Virginia Keep Clark had a long and varied career in art and society. Descended from William Brewster, a Pilgrim of the Plymouth Colony, she was well connected by family and friendship. Born in New Orleans, she made her home in the Midwest and on the East Coast, studying under some of the most well-known art teachers of her day and creating portraits of everyone from poor girls to women of high society. She was a teacher of children and wounded men, an illustrator and a painter, a wife and a hostess, a friend to many, well loved and well remembered. Through her illustrations for Josephine Scribner Gates’ Live Dolls series of books, she is still loved and remembered by collectors of children’s literature.
Virginia Hynson Keep was born on February 17, 1878, in New Orleans to Charles B. and Katherine “Katie” Hynson Keep. Her father may have died when she was quite young, for when she was a toddler, her mother married Aretas Wallace Hatch, who moved his new wife and four-year-old stepdaughter to Indianapolis. Virginia Keep attended public school, but her formal education in art began under Mary Yandes Robinson, a children’s art teacher, and continued at the Indiana School of Art under William Forsyth. From there it was on to New York and the Art Students League, where she studied under Kenyon Cox, J. Carroll Beckwith, and Walter Appleton Clark, and the Chase School of Art, founded by and named for another Hoosier, William Merritt Chase. She studied briefly with Howard Pyle and alternated between New York and Indianapolis for several years. While in Indianapolis, Virginia Keep taught children’s art classes at the Herron School of Art between 1902 and 1906.
At the outset of her career, Keep specialized in drawing women and children. She probably got her start in 1901 with her illustrations for A Fearsome Riddle by Indiana author Max Ehrmann and The Story of Live Dolls and More About Live Dolls by Josephine Scribner Gates. At least nine more books in the Live Dolls series followed over the next decade. Other work for Indiana authors included her decorations for An Old Sweetheart of Mine by James Whitcomb Riley (1902) and her illustrations--along with Maxfield Parrish and others--for Troubadour Tales by Evaleen Stein (1903). Her drawings for Ehrmann’s book, done in gloomy half-tone, are in sharp contrast to Keep’s later work--with one exception. A scene with a woman and a child is bright and delicate, an indication of what she was to accomplish with the Live Dolls series and other books.
Things changed for the young artist in 1906 when she married Marshall John Clark, scion of a prominent Chicago family. Although her new husband was supportive of her career, Keep left Indianapolis for his home in Evanston, Illinois. Keep opened a portrait studio in Chicago in 1908. At some point, she shared it with Cecil Clark, first cousin to her husband, wife of Richard Harding Davis, and a self-taught painter of considerable skill. In 1911 Spanish artist Joaquin Sorolla y Bastida visited the Art Institue of Chicago and--impressed with the quality of student Ethel Coe’s work--extended an invitation to Coe and two fellow artists to follow him to his home country. Coe chose Virginia Keep and Lucy Taggart as her traveling companions, and the three enjoyed a season in Europe drawing and painting under the tutelage of an Old World artist. Keep also studied for a summer under Cecilia Beaux, a prominent portraitist, in Gloucester, Massachusetts, in 1916.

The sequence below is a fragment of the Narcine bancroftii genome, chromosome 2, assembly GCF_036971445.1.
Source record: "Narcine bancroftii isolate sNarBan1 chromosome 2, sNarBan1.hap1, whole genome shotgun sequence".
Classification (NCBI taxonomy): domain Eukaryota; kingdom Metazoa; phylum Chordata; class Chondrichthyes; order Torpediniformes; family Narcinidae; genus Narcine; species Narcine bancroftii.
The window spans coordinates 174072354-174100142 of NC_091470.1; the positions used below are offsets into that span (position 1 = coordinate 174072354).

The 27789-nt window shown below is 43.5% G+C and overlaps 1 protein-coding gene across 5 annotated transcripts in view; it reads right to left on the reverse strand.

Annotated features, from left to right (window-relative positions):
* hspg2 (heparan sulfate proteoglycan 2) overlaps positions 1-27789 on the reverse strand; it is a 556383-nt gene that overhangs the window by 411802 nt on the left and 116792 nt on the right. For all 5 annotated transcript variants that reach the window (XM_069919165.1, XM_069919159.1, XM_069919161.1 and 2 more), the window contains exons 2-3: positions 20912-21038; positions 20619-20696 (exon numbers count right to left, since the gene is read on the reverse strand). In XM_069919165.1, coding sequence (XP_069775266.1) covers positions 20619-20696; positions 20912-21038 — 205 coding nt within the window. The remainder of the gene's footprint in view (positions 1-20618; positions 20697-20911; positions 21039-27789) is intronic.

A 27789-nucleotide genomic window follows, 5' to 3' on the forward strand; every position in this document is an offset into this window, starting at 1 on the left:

According to her friend Lucy Taggart, Virginia Keep was never without a sketchbook. Throughout her career, she drew and painted wherever she went, in New York and New England, Maryland and Florida, Haiti and the Bahamas. Although she started out as an illustrator, Keep was most well known in her lifetime as a portraitist and took active commissions until 1946. Among her subjects were Elizabeth Harrison, daughter of Benjamin Harrison; members of Indiana’s Ball family; artist Charles Prendergast; and Wallis Simpson, the Duchess of Windsor.
Keep and her husband moved from Chicago to New York during the early 1920s. They divided their time between a Manhattan home chock-full of servants and a summer home called “Windy Meadow” on Oyster Bay in Long Island. They moved again to Maryland and Connecticut before settling in Florida in 1942. During World War II, Virginia Keep taught painting to convalescing soldiers. At war’s end, she was of an age to retire, but it's hard to believe that she would have given up drawing and painting. Keep died on September 13 or 14, 1962, in Winter Park, Florida. She was survived by her husband, Marshall Clark, and laid to rest in the Evergreen Cemetery in Marion, Massachusetts, in her husband’s family plot, in the town where they had kept a summer home, and not very far from where her ancestor, William Brewster, first arrived in America.
The Toledo-Lucas County Public Library held an exhibit on Josephine Scribner Gates and her Live Dolls series this summer (ending in Aug. 2010). The library also showed some of Virginia Keep's original art from its own collection.
Tiffany Benedict Berkson of Indianapolis has done a good deal of research on Virginia Keep Clark's life and career and has posted some of it on her own blog. Some of the information here comes from her efforts, and I thank her for it.
|Virginia Keep's "Indiana Girl"--perhaps her answer to Charles Dana Gibson's "Gibson Girl"--from about 1903. The image here is from a newspaper microfilm and can only hint at the quality of the original.|
The cover of The Live Dolls' House Party by Josephine Scribner Gates, illustrated by Virginia Keep (1906).